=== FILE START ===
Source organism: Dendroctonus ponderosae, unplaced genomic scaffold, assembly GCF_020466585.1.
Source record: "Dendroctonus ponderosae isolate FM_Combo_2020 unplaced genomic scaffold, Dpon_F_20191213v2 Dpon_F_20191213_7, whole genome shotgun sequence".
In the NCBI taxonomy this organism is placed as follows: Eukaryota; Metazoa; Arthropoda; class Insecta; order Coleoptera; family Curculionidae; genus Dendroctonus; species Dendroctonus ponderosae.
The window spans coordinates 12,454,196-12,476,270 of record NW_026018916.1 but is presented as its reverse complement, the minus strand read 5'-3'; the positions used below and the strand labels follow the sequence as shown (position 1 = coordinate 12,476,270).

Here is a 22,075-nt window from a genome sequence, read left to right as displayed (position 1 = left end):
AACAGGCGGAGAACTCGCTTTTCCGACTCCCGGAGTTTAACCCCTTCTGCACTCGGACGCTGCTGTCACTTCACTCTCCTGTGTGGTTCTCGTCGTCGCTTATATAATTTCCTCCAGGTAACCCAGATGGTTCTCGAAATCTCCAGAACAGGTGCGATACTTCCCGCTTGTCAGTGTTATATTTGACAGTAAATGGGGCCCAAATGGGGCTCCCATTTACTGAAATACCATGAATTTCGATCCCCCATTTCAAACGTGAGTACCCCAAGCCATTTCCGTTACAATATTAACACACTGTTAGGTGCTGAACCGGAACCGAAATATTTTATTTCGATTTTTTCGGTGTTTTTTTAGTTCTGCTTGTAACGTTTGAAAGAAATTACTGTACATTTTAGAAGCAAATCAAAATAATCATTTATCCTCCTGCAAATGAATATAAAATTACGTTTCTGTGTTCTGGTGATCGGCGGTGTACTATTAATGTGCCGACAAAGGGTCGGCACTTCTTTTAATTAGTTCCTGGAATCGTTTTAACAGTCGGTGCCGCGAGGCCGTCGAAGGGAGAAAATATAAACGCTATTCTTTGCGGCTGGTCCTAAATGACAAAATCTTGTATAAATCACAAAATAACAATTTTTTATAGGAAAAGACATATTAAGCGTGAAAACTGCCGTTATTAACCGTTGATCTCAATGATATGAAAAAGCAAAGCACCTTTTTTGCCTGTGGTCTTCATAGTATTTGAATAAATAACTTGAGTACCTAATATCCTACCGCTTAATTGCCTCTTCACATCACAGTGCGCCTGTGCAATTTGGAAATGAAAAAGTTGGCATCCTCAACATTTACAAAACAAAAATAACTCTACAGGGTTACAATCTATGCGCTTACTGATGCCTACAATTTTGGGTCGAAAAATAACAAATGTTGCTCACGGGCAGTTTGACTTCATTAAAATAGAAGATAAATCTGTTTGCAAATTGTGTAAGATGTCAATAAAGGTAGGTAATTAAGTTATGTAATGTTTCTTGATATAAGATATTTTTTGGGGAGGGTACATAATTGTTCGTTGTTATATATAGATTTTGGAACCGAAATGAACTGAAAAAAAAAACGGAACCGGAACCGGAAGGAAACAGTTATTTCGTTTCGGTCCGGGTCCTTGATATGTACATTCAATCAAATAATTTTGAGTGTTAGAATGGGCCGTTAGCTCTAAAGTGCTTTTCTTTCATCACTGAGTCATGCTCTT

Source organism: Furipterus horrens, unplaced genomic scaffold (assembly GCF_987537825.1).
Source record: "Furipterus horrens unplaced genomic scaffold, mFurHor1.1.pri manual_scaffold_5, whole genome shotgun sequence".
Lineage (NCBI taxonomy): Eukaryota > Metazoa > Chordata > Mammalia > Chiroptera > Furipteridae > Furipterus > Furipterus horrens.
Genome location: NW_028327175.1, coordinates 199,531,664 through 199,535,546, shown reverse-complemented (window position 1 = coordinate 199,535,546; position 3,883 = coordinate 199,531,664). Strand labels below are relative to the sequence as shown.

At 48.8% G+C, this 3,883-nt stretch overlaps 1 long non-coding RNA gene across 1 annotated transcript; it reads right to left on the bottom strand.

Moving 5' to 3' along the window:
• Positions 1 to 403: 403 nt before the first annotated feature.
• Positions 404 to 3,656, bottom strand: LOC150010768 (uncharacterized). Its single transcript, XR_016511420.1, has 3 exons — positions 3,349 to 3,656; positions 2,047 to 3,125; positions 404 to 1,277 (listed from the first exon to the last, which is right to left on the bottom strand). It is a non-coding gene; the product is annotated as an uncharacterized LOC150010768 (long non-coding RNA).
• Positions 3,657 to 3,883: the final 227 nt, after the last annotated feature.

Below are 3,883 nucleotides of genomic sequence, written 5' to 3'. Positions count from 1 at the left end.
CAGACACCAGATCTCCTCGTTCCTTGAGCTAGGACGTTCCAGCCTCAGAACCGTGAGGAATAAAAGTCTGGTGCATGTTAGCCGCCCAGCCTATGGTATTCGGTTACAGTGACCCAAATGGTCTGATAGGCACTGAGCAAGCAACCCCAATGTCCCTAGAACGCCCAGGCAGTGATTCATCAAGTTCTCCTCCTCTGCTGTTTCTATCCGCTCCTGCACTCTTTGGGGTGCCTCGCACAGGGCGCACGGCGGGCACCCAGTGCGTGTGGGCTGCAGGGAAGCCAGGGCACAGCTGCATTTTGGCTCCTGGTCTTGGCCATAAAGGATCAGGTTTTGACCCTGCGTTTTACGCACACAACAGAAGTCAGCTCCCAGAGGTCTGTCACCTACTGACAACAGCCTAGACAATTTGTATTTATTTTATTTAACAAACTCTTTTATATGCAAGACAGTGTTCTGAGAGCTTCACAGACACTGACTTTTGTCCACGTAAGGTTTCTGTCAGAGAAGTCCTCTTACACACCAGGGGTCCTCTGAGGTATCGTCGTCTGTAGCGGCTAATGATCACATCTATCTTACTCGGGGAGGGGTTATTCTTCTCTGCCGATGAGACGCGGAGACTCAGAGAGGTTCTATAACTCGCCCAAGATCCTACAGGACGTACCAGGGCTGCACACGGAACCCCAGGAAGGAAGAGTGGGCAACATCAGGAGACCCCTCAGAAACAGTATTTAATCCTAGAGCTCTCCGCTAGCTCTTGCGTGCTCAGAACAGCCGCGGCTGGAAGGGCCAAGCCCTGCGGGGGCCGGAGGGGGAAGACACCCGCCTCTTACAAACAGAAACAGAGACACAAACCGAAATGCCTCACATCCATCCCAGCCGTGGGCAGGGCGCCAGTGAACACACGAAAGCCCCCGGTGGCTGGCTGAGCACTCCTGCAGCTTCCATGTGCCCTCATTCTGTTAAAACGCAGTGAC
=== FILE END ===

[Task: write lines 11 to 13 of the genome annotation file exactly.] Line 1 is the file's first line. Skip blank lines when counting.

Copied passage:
At 48.8% G+C, this 3,883-nt stretch overlaps 1 long non-coding RNA gene across 1 annotated transcript; it reads right to left on the bottom strand.

Moving 5' to 3' along the window:
• Positions 1 to 403: 403 nt before the first annotated feature.